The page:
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"Is there really a benefit to cut through a wall to create an opening? It seems that I've heard that the foam beads that fall into the cavity would affect adhesion of the wall concrete to the footer."
Actually, because all of our concrete is vibrated internally, we have found that the beads tend to float with the consolidation. I guess we are kind of making a bit of 'Aerated Concrete'. It may effect the strength though, and I believe that you are right about the excessive beads in the formwork. The small amount we currently put in from limited cutting is not too detrimental, (I hope), however, I think you have a very, very good point here.
In our opinion, there are no advantages to cutting the forms when in place on the wall. We refrain from this action for several reasons. 1). The wall is subjected to unnecessary rocking that can lead to troubles in wall alignment and plumb. 2). The foam beads that drop inside the wall cavity ARE detrimental to the envelope of the wall. 3). This practice usually requires cutting reinforcing steel while on the wall also. Cutting the bar while in place can be cumbersome. 4). Why not just build the wall per the plans and specs without having to “go back” to cut openings, etc.? This approach of cutting openings later creates more waste and does not look as if the project is being constructed in an organized, professional manner.
We routinely remove leaves, mud and foam beads when we rinse the cavity prior to placing concrete. We remove this debris using a garden hose and weep holes. If we notice any debris inside a wall, we insist on cleaning it prior to placing concrete. This should be 'the norm' for all ICF contractors. If any debris is allowed to remain on the footing under an ICF wall, the bond between the ICF wall and the footing will be, for the most part, non-existent. Even a light layer of fine mud will be just enough to allow for water and bugs to move right into the structure. If there are large piles of foam bead “dust” present, then even small rats can migrate right through the wall, as well as a little air infiltration.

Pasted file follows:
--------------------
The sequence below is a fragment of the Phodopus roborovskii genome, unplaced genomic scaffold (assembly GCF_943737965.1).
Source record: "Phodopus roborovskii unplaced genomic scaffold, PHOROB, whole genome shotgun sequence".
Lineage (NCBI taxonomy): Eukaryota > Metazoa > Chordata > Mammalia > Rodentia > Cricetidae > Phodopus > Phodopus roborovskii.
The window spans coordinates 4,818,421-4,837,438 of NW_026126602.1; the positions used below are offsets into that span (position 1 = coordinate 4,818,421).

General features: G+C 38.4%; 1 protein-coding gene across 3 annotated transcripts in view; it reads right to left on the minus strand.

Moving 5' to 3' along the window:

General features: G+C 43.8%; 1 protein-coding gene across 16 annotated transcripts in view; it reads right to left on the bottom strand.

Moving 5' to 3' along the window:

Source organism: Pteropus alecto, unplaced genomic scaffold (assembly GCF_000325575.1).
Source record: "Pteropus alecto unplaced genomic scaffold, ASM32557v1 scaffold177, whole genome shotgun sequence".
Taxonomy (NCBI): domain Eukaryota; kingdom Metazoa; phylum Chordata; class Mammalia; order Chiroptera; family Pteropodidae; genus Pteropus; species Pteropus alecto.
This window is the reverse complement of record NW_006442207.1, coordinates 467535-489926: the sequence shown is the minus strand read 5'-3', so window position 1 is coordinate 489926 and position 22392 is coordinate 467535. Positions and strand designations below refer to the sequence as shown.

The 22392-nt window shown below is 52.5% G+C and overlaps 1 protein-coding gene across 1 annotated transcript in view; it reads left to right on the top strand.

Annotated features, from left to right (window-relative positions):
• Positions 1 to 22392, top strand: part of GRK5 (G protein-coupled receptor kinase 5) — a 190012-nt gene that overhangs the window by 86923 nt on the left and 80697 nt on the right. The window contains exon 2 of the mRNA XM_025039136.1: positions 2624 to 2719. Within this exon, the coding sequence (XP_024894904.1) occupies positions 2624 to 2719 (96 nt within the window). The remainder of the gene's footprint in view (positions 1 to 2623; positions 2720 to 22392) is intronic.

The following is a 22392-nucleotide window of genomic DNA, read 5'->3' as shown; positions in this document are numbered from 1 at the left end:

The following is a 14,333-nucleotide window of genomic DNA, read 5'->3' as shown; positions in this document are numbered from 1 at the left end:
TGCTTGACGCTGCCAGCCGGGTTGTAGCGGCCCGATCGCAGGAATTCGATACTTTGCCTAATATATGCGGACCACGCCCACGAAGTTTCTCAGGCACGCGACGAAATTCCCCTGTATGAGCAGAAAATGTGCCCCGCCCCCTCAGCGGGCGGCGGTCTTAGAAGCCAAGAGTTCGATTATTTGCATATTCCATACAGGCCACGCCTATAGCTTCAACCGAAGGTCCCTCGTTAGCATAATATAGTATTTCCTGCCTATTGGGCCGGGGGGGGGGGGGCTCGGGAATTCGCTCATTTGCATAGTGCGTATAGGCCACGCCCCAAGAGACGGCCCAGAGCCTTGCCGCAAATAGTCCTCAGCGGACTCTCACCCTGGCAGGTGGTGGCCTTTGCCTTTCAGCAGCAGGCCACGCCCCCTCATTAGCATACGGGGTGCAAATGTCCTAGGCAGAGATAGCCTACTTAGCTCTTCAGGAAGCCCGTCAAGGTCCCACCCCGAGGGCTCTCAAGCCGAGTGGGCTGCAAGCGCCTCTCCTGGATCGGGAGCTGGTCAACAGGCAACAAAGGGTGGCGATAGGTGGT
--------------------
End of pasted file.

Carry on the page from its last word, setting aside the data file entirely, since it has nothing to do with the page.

The idea that vibrating the concrete will cause the debris on the footing to “mix” with the concrete is simply not true. A house in Texas had to be completely removed from the slab (destroyed), reformed and poured a second time after the owner discovered that over half of the concrete walls were kept as high as 3” off of the slab. This was caused by the installation contractor. The contractor cut the blocks while in place on the wall, allowing the foam “dust” to enter the wall cavity. Had the contractor cut weep holes in the bottom of the wall and either washed the debris out or blew the debris out with air, the problem would never have happened.